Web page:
Replacing O'Connor, the court's first woman and a pivotal vote on key issues, is expected to provoke a more contentious fight than Bush's pick of Judge John G. Roberts Jr. to be the next chief justice. Congressional leaders are to meet with Bush today to discuss filling the second Supreme Court vacancy.
Democratic leader Harry Reid of Nevada, who announced his opposition to Roberts yesterday, promised fierce opposition to at least two of the judges Bush is said to be considering: appellate Judges Janice Rogers Brown and Priscilla Owen. Both were blocked by Democrats before being confirmed this year as part of a deal to avert a parliamentary meltdown.
With liberals frustrated over Roberts' refusal to testify more openly about his views at last week's hearings, some White House aides and Republican lawmakers believe O'Connor's replacement will face more withering scrutiny from Democrats, given the significance of the seat that is being filled.
Bush's low poll numbers and his political problems in the wake of Hurricane Katrina have steered speculation about his next pick toward judges who would fulfill the president's stated intention to consider "people from all walks of life" for the court, while potentially ruling out more hard-line jurists who might alienate moderate senators in both parties.
Brown and Owen are said to be under serious consideration, as are other strong conservatives such as J. Michael Luttig and J. Harvie Wilkinson III, both of the Richmond, Va.-based 4th Circuit Court of Appeals. But some strategists and analysts say Bush may decide to pick a more obscure jurist who might be seen as less divisive and a more appropriate replacement for the retiring O'Connor, a moderate conservative.
"Bush may be aiming now for the political choice - a choice that's calculated less to mold the Supreme Court jurisprudence, and more to mold his political fortunes and those of his party," said Bruce Fein, a Justice Department official in Ronald Reagan's administration.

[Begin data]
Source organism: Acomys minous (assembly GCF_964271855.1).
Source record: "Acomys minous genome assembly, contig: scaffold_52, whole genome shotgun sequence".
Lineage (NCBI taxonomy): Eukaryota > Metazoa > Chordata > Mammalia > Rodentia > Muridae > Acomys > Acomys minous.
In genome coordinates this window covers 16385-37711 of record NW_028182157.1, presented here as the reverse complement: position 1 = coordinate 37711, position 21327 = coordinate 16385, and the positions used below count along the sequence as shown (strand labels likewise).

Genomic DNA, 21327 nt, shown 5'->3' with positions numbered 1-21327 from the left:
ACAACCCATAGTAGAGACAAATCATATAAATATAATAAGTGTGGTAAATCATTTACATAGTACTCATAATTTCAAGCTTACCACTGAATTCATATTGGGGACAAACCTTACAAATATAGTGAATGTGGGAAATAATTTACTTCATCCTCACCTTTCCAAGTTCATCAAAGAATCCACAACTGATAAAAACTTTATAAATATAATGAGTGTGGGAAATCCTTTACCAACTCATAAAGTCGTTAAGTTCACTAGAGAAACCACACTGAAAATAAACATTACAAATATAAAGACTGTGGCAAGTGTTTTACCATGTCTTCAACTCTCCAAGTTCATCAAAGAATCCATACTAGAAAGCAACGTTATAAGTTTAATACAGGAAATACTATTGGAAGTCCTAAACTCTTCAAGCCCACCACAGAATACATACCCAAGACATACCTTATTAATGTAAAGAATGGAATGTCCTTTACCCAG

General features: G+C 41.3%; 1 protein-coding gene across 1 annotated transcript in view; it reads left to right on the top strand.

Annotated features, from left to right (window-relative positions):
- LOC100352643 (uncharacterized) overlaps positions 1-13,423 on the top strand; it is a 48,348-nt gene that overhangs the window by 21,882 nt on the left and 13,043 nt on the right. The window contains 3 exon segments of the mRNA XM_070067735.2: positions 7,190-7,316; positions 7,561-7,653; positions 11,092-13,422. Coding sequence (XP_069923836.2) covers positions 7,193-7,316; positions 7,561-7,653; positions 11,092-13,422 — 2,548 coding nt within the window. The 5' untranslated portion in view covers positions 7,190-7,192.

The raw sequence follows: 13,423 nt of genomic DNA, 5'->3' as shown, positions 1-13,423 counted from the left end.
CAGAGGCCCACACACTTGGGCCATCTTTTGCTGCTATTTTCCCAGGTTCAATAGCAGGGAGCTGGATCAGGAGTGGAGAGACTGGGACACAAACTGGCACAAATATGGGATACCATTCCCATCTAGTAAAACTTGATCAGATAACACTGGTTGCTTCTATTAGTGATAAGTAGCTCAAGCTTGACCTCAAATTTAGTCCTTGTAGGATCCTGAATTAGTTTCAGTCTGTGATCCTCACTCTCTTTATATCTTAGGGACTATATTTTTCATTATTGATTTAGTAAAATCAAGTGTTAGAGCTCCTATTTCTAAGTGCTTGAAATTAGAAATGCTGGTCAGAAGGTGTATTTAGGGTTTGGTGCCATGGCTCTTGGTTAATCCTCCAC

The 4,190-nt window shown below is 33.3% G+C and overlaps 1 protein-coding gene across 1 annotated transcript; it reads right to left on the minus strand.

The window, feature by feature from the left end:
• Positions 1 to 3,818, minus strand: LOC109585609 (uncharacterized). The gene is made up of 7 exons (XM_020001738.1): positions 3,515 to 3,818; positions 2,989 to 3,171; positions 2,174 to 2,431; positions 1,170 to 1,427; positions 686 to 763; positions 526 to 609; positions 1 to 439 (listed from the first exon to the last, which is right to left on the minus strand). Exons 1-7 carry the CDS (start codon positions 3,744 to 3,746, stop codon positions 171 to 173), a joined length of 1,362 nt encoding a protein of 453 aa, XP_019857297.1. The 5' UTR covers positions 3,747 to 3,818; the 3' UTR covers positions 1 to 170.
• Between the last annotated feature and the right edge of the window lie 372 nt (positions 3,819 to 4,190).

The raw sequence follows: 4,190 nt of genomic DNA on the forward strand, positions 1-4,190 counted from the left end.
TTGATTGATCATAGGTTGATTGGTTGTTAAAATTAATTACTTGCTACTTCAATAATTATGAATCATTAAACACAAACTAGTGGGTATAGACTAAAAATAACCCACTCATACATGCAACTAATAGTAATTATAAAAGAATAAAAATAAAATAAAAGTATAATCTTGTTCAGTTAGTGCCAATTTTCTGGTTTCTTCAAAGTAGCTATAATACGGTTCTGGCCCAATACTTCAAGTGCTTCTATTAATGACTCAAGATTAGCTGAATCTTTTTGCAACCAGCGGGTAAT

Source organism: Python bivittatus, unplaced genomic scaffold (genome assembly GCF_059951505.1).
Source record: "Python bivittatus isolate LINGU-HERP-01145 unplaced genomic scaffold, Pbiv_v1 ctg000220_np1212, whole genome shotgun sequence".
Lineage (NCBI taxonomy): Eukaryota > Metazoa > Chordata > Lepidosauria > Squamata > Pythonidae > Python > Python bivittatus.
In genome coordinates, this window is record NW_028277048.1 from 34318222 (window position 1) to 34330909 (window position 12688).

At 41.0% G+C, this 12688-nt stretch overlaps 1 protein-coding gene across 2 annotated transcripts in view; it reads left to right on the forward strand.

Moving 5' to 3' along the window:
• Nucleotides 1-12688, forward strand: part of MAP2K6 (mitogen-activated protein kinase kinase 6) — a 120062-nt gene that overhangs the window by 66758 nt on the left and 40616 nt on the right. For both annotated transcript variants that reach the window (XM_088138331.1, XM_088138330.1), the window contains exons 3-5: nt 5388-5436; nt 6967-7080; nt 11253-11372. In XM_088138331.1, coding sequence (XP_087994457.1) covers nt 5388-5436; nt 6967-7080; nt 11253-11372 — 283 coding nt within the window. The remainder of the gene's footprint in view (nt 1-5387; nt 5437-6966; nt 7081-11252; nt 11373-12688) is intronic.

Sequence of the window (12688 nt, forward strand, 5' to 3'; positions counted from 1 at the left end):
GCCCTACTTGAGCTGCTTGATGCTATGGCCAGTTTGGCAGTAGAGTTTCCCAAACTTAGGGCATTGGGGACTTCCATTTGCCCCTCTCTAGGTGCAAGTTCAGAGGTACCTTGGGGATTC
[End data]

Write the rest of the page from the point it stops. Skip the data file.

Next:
Attorney General Alberto R. Gonzales, a former Texas justice who is close to Bush and would be the first Hispanic on the Supreme Court, might be such a choice. Appellate Judge Edith H. Jones might fit the category, as could Larry Thompson, a former Bush Justice Department official who is black. Consuelo M. Callahan, who sits on the San Francisco-based 9th Circuit appeals court and is Hispanic, also is regarded as a less controversial pick.
Conservative groups, particularly Christian organizations that make up a key part of Bush's base, are pressuring Bush not to temper his desire for a solid ideological conservative in the face of political considerations.
Roberts was a natural successor to his mentor, the late Chief Justice William H. Rehnquist, said Tony Perkins, president of the Family Research Council, but conservatives are still waiting for Bush to fulfill his promise to choose a justice in the mold of Antonin Scalia and Clarence Thomas.
"This is the nomination that changes the balance of the court, moving away from an activist court, and you need someone who's going to be strong in that regard," Perkins said. "There's no question there's going to be a battle unless [Bush] turns his back on everything he's said he's going to do and his legacy."
Liberals are urging Bush to find a centrist who would follow O'Connor's example, though the president has given no indication that he would seriously consider their advice.
"The Senate will not rubber-stamp a nominee who has not demonstrated a commitment to upholding privacy, civil rights, women's rights, reproductive choice and the role of the courts in protecting them," said Ralph Neas, president of the liberal People for the American Way. He said Bush should "select a mainstream nominee who can earn broad bipartisan support."
For now, Democrats are not threatening a filibuster of any forthcoming nominee, but Reid said Bush should not take anything for granted, despite the relatively smooth ride for Roberts, who is expected to be confirmed by the Senate this month.
Bush's allies said that, in choosing a nominee, the president shouldn't shrink from a fierce battle.
"It gets messy - this is going to be a big fight," said Sean Rushton of the Committee for Justice, a pro-Bush organization. "So our position is, let's put forward someone worth fighting for."
Sun reporter Gwyneth K. Shaw contributed to this article.